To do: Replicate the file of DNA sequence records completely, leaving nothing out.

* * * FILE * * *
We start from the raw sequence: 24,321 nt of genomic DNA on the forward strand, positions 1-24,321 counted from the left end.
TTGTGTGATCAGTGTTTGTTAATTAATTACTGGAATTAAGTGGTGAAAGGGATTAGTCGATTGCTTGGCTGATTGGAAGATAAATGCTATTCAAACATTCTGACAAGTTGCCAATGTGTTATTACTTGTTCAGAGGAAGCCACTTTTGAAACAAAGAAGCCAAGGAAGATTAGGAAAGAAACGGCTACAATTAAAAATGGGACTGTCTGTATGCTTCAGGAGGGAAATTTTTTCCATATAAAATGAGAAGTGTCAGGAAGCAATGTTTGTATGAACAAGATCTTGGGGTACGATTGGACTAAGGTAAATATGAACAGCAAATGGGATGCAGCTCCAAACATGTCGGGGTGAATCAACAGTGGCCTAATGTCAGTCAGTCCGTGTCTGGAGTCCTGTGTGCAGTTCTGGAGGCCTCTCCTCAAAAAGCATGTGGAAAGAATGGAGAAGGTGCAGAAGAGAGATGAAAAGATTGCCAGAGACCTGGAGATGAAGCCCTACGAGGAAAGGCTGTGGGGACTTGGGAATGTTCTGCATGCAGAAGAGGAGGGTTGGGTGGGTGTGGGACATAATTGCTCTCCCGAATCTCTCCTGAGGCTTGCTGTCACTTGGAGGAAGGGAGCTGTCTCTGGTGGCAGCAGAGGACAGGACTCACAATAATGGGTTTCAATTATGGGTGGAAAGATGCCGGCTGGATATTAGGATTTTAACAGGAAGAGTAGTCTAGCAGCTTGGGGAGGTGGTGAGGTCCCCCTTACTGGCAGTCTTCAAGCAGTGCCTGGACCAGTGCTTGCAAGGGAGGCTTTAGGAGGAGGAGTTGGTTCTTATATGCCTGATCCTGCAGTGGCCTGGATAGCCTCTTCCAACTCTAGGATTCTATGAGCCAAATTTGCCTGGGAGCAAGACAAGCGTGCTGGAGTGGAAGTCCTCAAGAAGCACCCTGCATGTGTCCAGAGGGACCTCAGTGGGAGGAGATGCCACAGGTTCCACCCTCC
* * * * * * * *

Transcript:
We start from the raw sequence: 24,321 nt of genomic DNA on the forward strand, positions 1-24,321 counted from the left end.
TTGTGTGATCAGTGTTTGTTAATTAATTACTGGAATTAAGTGGTGAAAGGGATTAGTCGATTGCTTGGCTGATTGGAAGATAAATGCTATTCAAACATTCTGACAAGTTGCCAATGTGTTATTACTTGTTCAGAGGAAGCCACTTTTGAAACAAAGAAGCCAAGGAAGATTAGGAAAGAAACGGCTACAATTAAAAATGGGACTGTCTGTATGCTTCAGGAGGGAAATTTTTTCCATATAAAATGAGAAGTGTCAGGAAGCAATGTTTGTATGAACAAGATCTTGGGGTACGATTGGACTAAGGTAAATATGAACAGCAAATGGGATGCAGCTCCAAACATGTCGGGGTGAATCAACAGTGGCCTAATGTCAGTCAGTCCGTGTCTGGAGTCCTGTGTGCAGTTCTGGAGGCCTCTCCTCAAAAAGCATGTGGAAAGAATGGAGAAGGTGCAGAAGAGAGATGAAAAGATTGCCAGAGACCTGGAGATGAAGCCCTACGAGGAAAGGCTGTGGGGACTTGGGAATGTTCTGCATGCAGAAGAGGAGGGTTGGGTGGGTGTGGGACATAATTGCTCTCCCGAATCTCTCCTGAGGCTTGCTGTCACTTGGAGGAAGGGAGCTGTCTCTGGTGGCAGCAGAGGACAGGACTCACAATAATGGGTTTCAATTATGGGTGGAAAGATGCCGGCTGGATATTAGGATTTTAACAGGAAGAGTAGTCTAGCAGCTTGGGGAGGTGGTGAGGTCCCCCTTACTGGCAGTCTTCAAGCAGTGCCTGGACCAGTGCTTGCAAGGGAGGCTTTAGGAGGAGGAGTTGGTTCTTATATGCCTGATCCTGCAGTGGCCTGGATAGCCTCTTCCAACTCTAGGATTCTATGAGCCAAATTTGCCTGGGAGCAAGACAAGCGTGCTGGAGTGGAAGTCCTCAAGAAGCACCCTGCATGTGTCCAGAGGGACCTCAGTGGGAGGAGATGCCACAGGTTCCACCCTCC